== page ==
AgataThe Polish National Radio Symphony Orchestra presented a variety of styles and periods in their appearance at the National Concert Hall, which is in contrast to the typical themed Friday night programmes of the RTE National Symphony Orchestra. The mix of Bernstein, Szymanowski, Glass and Schubert promised an eclectic premiere appearance for the orchestra. Jacek Kaspszyk held the baton and was joined by Agata Szymczewska on solo violin for the Philip Glass Violin Concerto No.1.

Bernstein’s Candide overture is as bombastic as one could hope for with massive swells, impressive brass and a tempo even faster than usual. A real tour-de-force, energy pours from the stage, setting an extremely high precedent for the night to come. Brilliantly executed woodwind lines contrast with brass explosions and driving strings.

The Szymanowski Concert Overture maintains energy levels but with an entirely different atmosphere. The orchestra is composed and refined with moments of brightness shining through lighter melodic sections. Kaspszyk shows his experience maintaining complete control through effortless minimal movements, small gestures and expressions showing the mood of the piece. The orchestra responds to this with alacrity, displaying trust in his interpretation and style. The result: a passionate and evocative performance full of colour and character.

Onto the stage comes Szymanowski for the concerto. From her first entry she displays virtuosic flexibility with her Stradivarius reacting to every touch. Her communication with Kaspszyk and the orchestra shows her award winning chamber music experience. She brings the orchestra on a journey through vast musical landscapes, even through the limiting minimalism of Glass, and the orchestra keeps up, further energising Szymczewska through their light pulsing rhythms and mysterious brass entries.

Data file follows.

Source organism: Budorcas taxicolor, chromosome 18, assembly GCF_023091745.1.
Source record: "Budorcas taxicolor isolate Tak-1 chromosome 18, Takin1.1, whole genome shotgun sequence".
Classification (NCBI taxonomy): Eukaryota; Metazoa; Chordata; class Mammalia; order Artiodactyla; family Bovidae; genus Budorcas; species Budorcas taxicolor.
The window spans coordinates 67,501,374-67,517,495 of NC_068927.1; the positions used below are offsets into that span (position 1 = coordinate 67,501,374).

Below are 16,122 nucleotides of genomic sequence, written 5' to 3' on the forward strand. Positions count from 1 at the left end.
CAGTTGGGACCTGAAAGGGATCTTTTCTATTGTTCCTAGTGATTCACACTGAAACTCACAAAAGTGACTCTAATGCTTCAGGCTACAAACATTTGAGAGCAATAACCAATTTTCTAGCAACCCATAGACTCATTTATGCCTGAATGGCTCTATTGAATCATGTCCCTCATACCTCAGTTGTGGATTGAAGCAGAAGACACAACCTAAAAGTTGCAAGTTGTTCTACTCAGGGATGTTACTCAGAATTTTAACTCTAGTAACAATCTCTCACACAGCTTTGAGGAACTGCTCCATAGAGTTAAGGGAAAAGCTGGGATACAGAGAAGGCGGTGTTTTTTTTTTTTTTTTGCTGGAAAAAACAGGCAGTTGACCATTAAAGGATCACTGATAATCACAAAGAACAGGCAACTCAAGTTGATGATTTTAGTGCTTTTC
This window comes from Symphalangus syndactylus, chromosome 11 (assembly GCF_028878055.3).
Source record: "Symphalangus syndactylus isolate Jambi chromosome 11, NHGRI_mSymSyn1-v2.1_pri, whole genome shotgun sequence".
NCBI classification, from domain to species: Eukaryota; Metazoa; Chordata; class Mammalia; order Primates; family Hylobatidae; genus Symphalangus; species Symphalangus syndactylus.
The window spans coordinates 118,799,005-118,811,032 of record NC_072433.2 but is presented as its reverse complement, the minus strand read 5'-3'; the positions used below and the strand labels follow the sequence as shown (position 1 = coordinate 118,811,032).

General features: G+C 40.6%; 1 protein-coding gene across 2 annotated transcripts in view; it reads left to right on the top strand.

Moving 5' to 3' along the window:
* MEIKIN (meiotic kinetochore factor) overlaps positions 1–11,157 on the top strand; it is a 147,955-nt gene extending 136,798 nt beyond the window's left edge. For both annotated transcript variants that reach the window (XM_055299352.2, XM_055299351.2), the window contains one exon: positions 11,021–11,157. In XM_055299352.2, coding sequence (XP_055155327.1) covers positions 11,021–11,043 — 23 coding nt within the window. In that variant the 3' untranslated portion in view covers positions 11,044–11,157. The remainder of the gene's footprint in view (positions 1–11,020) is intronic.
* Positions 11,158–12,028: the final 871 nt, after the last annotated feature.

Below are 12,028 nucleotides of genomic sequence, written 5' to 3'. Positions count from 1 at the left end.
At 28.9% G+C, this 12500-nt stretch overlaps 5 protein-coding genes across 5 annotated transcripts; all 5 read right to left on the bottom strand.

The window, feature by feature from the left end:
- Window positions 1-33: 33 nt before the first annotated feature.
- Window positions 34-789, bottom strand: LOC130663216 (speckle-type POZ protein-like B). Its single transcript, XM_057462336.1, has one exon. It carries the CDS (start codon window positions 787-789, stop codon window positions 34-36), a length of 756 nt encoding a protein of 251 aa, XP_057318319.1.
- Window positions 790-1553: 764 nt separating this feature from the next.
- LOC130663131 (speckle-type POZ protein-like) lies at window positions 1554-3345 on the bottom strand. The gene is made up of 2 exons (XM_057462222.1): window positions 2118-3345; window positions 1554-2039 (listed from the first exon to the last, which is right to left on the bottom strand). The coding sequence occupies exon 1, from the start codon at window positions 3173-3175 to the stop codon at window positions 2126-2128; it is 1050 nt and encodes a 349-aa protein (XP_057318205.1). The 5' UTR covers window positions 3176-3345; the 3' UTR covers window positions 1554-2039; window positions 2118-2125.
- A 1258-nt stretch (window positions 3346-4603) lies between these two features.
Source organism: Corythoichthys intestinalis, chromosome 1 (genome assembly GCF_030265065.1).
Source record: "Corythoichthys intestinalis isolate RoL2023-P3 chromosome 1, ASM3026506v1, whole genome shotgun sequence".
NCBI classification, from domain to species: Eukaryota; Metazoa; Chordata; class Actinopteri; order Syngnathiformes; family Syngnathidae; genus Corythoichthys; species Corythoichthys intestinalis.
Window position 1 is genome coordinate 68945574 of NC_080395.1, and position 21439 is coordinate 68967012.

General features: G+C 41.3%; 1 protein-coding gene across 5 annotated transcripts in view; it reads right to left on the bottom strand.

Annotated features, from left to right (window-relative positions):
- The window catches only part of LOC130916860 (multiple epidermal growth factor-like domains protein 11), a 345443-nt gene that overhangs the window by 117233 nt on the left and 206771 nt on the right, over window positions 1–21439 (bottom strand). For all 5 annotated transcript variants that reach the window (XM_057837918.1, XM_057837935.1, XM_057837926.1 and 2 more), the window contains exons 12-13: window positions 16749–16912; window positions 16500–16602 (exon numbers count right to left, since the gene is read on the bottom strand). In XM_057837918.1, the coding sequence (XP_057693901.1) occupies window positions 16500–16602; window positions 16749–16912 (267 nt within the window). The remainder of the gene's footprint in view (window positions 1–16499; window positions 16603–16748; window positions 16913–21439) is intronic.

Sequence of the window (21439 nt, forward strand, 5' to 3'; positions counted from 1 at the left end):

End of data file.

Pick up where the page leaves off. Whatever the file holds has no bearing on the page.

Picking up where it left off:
Szymczewska does not steal the spotlight, seeming content to share power with the deserving orchestra. Just as her green dress perfectly matches the surroundings, she seems a part of the ensemble: at times leading as necessary, and blending when the music calls for it—something not many soloists manage. The effect is of both overpowering beauty and touching warmth. After the last notes fade away there is a lengthy pause showing the affect the music has had on the audience before a roaring applause for the artists.

For an encore, Szymczewska returns and takes her position beside the harpist Giedre Siaulyte for a short duet. Unfortunately there is no spotlight and we are left with a feeling of disconnectedness due to the divide caused by the orchestra. The music makes up for this, a touching few minutes where again the soloist shows her willingness to work on equal terms with another. Adding to the intimacy, the audience sighs as, in a spontaneous post-Valentines gesture, Siaulyte blushingly accepts a single red rose from an audience member.

It is during the Schubert Symphony No.9: ‘The Great’ that the orchestra shows its true expressive capabilities. Every section shows versatility by eschewing stereotypes—the brass have a warm, sweet sound unachievable even by many professional orchestras, the woodwind at times flighty and others unrelenting, bringing significance to often overlooked lines and moments. There are some exemplary solos throughout the orchestra. Impressively, Kaspszyk conducts scoreless, adding to the intensity of the performance and making for a natural musical experience.

Even with all these excellent performers the string section shines through. When there were full wind and brass threatening to steal the limelight, their sheer energy and power maintained the strings’ position as the focal point. The 56 musicians, led by Piotr Tarcholik, plus woodwind and brass brought the symphony to new heights and made the Schubert come to life.